DfT hands FH entire road safety account

The Department for Transport (DfT) has appointed Fishburn Hedges to run its THINK! road safety campaign targeting adults.

The new account consolidates all campaign activity under one roof, FH having managed the children’s road safety awareness campaign for the last two years.

Previously managed by QBO Bell Pottinger, the adult campaign – which kicks off with warnings about driving while tired – was handed over in time for the Easter weekend.

DfT head of marketing, David Murphy said: ‘Through the course of the year, we will be commissioning adverts on the TV and radio and other media reminding people to think about road safety and we will be working through FH to access the press.’

FH’s contract runs for 12 months with a possible extension of another two years. The adult aspect of the campaign covers drink and drug driving, seat belts, speeding, mobile phone use, motorbike safety and fatigue.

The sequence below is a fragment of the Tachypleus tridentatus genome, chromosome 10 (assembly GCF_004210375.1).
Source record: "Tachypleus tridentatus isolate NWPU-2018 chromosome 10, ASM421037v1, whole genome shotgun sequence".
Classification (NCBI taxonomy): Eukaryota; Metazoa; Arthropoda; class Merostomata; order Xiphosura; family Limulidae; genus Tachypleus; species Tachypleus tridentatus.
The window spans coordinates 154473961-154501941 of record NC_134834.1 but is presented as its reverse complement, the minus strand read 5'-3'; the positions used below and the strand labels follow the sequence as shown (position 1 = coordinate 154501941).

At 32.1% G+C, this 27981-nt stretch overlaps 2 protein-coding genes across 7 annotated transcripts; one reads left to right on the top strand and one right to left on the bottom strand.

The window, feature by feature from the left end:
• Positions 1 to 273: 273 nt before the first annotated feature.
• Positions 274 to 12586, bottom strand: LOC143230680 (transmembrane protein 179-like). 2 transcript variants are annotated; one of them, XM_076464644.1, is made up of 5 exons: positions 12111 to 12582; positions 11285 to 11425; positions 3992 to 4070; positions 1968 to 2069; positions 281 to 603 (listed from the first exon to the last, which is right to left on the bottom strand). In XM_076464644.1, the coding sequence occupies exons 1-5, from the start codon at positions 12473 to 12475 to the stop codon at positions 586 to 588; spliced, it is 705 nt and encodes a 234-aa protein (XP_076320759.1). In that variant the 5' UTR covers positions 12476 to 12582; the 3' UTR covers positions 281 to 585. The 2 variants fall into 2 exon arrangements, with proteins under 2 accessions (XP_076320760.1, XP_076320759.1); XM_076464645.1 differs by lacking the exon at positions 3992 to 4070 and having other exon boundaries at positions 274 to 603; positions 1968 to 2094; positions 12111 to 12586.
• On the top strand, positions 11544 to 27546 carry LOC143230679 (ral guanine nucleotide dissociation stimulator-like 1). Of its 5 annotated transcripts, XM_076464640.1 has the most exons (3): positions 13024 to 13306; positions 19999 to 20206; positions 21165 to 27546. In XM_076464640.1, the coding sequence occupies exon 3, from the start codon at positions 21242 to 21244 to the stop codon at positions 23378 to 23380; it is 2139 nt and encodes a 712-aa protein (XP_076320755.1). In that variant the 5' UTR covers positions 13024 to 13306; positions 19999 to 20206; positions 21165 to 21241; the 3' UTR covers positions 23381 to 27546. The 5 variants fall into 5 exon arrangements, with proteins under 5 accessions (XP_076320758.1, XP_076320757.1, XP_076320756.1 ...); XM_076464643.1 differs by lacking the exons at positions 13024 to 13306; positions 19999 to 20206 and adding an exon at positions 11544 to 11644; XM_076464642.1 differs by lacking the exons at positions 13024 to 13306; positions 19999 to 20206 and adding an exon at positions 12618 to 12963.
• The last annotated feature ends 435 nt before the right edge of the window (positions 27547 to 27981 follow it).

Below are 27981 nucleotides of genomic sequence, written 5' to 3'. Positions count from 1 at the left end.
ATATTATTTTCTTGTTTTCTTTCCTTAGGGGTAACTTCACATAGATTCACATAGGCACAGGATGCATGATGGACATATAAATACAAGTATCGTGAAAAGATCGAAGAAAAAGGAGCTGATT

The school holidays and Easter weekend are seen as key times for the agency to publicise the dangers of fatigue. Other aspects of the campaign will also take account of seasonal trends, with the number of drink driving accidents soaring during the summer.

The DfT is keen to target business drivers, particularly in light of the new legislation on the use of mobile phones. Two-thirds of drivers who use their car for work feel pressured to keep their mobile phone switched on, according to research by TNS.

DfT head of road safety publicity Jo Rushton said: ‘We’re pleased that we’ve been able to bring all of the strands of the THINK! PR campaign together, not least because it simplifies things for journalists as well as third-party organisations.’

The child road safety campaign publicised by FH achieved prominence with its ‘shock-tactic’ TV ad which featured a car hitting a child in slow motion.

FH director Victoria Tate said: ‘In our adult campaign, we will be using media relations, celebrities and some similar tactics to the child safety campaign. The advertising will be split between Abbott Mead Vickers.BBDO and Leo Burnett.

The decision to use a single agency instead of two was taken by Rushton, who recently replaced Tony Aldworth as the civil servant

in charge of road safety publicity.

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